Cllr Ross Mackinnon is Executive Member for Finance and Economic Development at West Berkshire Council.
Media coverage of the Police, Crime, Sentencing and Courts Bill has understandably been dominated by the many violent protests in defence of the right to peacefully protest – an irony probably lost on the rent-a-lefty-mob halfwits setting fire to police vans.
But for me as a councillor in a rural ward, here in West Berkshire, the most significant change the Bill will bring is only just now beginning to attract media interest. There is to be a new criminal offence of residing in a vehicle on land without permission – giving long overdue hope to rural communities like mine blighted by the distress and misery associated with illegal encampments.
Every summer, we brace ourselves for the inevitable intimidation, criminal damage, and economic costs of dealing with the encampments themselves – and the often extensive environmental clean-up operations required in their aftermath.
Long-suffering residents plead to have their concerns taken seriously at parish councils, neighbourhood action groups, ward surgeries, and on village Facebook groups – with varying degrees of success.
Existing police powers under Section 61 of the 1994 Criminal Justice Act allow police to move encampments on if there are “aggravating factors” such as damage to the land or threatening behaviour. Rank and file police officers tell me they would be more than happy to exercise those powers, but a decision on use of Section 61 must be made by a senior officer who is often reluctant to do so, given the potential media interest and loud opposition from well-organised advocacy groups.
If the police won’t act, the civil courts are the last resort. If the encampment is on Council-owned land, the resolution tends to be quicker (although the damage and pollution are no less severe), as local authorities have recourse to more remedies – but for the poor small private landowner whose farm has been usurped, a lengthy and costly court process is the only route to reclaim their land and their livelihood. This cannot be right.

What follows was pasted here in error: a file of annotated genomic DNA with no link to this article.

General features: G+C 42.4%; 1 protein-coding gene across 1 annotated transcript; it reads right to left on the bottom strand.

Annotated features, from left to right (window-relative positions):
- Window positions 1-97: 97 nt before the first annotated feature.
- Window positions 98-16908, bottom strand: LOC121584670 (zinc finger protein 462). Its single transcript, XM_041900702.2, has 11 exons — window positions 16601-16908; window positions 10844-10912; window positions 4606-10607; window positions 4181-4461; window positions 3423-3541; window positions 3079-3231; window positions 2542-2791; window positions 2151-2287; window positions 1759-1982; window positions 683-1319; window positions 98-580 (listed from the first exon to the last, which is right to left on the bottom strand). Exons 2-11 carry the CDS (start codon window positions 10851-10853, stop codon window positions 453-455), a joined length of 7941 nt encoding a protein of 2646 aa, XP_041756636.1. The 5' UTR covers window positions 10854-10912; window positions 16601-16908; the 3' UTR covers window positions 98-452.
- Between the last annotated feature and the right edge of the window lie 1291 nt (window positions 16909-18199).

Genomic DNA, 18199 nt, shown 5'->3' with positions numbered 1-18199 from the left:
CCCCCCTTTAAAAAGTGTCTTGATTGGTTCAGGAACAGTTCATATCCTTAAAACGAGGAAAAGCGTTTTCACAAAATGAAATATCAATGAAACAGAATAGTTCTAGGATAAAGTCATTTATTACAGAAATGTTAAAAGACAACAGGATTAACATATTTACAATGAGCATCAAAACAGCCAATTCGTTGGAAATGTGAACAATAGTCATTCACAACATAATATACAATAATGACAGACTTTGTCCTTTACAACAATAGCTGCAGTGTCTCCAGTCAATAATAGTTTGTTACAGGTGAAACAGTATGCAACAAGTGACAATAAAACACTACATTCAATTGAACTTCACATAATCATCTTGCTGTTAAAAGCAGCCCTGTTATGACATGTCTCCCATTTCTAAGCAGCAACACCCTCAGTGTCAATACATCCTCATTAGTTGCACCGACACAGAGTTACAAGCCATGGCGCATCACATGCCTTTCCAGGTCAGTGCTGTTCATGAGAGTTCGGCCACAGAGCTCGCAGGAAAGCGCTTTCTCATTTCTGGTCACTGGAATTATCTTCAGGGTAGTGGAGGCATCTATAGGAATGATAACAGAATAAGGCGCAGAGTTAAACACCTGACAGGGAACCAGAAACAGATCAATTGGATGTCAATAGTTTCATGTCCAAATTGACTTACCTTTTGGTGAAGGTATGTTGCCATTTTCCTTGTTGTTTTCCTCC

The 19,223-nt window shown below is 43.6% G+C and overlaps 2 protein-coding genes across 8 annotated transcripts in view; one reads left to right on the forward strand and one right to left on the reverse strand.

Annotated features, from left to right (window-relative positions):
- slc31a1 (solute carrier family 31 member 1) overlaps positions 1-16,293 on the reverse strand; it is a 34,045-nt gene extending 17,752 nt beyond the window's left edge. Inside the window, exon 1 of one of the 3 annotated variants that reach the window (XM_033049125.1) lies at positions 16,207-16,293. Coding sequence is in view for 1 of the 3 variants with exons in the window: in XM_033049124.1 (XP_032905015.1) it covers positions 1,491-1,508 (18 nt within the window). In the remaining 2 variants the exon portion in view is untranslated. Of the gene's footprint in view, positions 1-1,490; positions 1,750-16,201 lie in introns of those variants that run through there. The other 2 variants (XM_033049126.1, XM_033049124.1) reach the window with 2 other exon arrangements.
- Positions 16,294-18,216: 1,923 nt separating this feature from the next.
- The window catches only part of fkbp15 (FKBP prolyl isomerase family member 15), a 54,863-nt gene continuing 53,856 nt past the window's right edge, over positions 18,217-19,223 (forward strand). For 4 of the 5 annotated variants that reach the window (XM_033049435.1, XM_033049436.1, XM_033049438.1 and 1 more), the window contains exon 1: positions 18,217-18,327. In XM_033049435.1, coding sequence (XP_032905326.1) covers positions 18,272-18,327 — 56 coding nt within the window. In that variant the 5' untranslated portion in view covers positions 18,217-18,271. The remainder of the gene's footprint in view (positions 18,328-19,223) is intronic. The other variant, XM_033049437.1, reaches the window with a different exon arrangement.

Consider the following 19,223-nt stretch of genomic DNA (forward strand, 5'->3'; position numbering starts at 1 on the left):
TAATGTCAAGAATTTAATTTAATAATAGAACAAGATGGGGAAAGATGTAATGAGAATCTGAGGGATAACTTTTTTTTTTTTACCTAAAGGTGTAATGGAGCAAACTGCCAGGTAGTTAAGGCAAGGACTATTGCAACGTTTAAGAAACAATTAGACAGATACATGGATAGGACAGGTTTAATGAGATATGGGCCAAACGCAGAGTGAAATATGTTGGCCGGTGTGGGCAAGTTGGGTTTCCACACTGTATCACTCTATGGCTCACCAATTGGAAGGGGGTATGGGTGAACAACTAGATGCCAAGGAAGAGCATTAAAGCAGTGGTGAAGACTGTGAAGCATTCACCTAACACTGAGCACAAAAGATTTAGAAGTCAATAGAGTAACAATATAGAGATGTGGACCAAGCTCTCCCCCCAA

The new offence will impose a criminal penalty of up to three months’ imprisonment and a fine of up to £2,500 for anyone with a vehicle on land who fails to leave and remove their property when asked to do so. The police will also have the power to seize offenders’ vehicles – this will be a powerful deterrent for those who would otherwise occupy the land illegally. In my view, it is likely that the incidence of illegal encampments will fall sharply for fear of losing expensive vehicles.
It’s fair to say that The Guardian is not supportive. Opposition to the reforms seems to come from urban left-wingers who have never encountered the harsh reality of life next to an illegal encampment, and from advocacy groups claiming to represent Gipsy and Traveller communities, who suggest that a legal challenge to the new law is likely, citing Equalities Act and Human Rights concerns that the new law discriminates against protected groups.
I find the discrimination argument unpersuasive. Illegal encampments are undesirable for society as a whole and should be prevented – regardless of the alleged common characteristics of the perpetrators. I have written before about how individuals should be held responsible for their actions, not their wider race, gender or ethnicity.
Also, it’s important to stress that the vast majority of gipsies and travellers are law-abiding citizens who do not illegally occupy land. Perceptions of the wider traveller community are unfairly tainted by the damage caused by a minority. Most gypsies and travellers will be unaffected by the new law.
In the same way, most violent crime is committed by men – yet we have laws against violent crime without men being discriminated against under equalities legislation. Forced Marriage is a practice traditionally carried out within specific ethnic and religious communities, yet we have laws against forced marriage.
The same principle should apply here – there can be nothing more in keeping with the principle of equality, than the law of the land being applied equally to all citizens.